Extension Demanded to Outrageously Short EC Consult on GM Contamination of Seeds
Immediate release (20 May 2007)
Calls to Pete Riley 07903 341 065
GM Freeze has written to Mariann Fischer Boel, European Agriculture and Rural Development Commissioner, demanding the extension of a European Commission (EC) consultation on the threshold for GM contamination of agricultural seeds from 4 weeks to a minimum if 12 weeks.
In a letter to Fischer Boel, the Freeze points out that while the EC discussion of the controversial topic of setting GM contamination threshold for non-GM and organic seeds began in 2001, they want responses to their current consultation, issued last week, to be submitted by 5th June.
Any GM in seeds will prevent producers of food and animal feed being able to deliver what their customers demand – no detectable GM presence. The current consultation is therefore of interest to all parts of the food chain, from seed growers to final processors, retailers and consumers.
GM Freeze are concerned that the EC will try and force through a GM contamination threshold for seed that is as high as possible while still permitting final food and feed products to be below the legal threshold for labelling GM content (0.9%). The organisation insists that any discussion of a threshold for seed should not focus on the consumer labelling threshold, but must also include the protection of the environment and health.
GM Freeze’s letter points out that the current EC consultation period coincides with a very busy period for farmer, who will be sowing late crops, forage harvesting and tending planted crops in the period up to 5th June.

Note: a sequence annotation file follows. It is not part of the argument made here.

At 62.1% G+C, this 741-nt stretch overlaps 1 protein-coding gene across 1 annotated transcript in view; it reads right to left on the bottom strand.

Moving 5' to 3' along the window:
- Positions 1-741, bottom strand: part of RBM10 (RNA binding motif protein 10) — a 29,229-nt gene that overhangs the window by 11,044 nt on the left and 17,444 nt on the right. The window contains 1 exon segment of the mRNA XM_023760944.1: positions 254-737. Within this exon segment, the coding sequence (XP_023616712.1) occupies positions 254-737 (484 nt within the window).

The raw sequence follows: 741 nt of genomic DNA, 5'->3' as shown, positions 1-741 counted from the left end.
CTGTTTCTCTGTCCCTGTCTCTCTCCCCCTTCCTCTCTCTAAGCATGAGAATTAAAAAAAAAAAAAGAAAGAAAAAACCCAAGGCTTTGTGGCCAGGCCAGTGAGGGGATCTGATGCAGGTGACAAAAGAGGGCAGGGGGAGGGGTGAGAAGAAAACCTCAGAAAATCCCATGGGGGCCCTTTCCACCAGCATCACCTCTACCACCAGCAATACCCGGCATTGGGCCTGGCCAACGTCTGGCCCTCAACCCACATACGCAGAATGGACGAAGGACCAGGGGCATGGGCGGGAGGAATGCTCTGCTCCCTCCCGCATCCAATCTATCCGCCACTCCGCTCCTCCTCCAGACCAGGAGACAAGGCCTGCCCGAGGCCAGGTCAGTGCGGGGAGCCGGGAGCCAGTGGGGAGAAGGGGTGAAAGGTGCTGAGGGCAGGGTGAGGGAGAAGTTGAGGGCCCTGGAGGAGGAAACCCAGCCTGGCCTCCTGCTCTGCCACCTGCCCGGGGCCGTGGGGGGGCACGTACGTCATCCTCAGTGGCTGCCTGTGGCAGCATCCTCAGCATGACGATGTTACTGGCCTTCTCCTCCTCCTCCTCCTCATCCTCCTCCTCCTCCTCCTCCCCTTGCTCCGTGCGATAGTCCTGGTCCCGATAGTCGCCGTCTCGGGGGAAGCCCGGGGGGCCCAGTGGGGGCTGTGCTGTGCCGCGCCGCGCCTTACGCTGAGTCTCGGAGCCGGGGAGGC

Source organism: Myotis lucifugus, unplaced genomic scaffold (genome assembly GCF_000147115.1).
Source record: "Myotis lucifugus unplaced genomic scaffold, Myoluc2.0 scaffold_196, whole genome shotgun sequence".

Commenting Pete Riley of GM Freeze said:
It is outrageous that such an important issue as GM presence in seeds should be subject to such a short period of consultation. This is a very busy time for farmers who will want to respond to this consultation. The tone of the consultation is that GM contamination of seeds cannot be avoided. This is not so if non GM seeds can be grown in sufficient isolation. In fact, the production of seeds with any detectable GM presence might offer many European farmers new business opportunities to provide for the huge non GM market in the EU. However, to take up these opportunities they will need the full support of a tough and well thought through legal framework and enforcement system. The European Commission is in danger of losing even more credibility on the GM issue if they persist with these poorly thought through proposals.
Calls to Pete Riley 07903 341 065.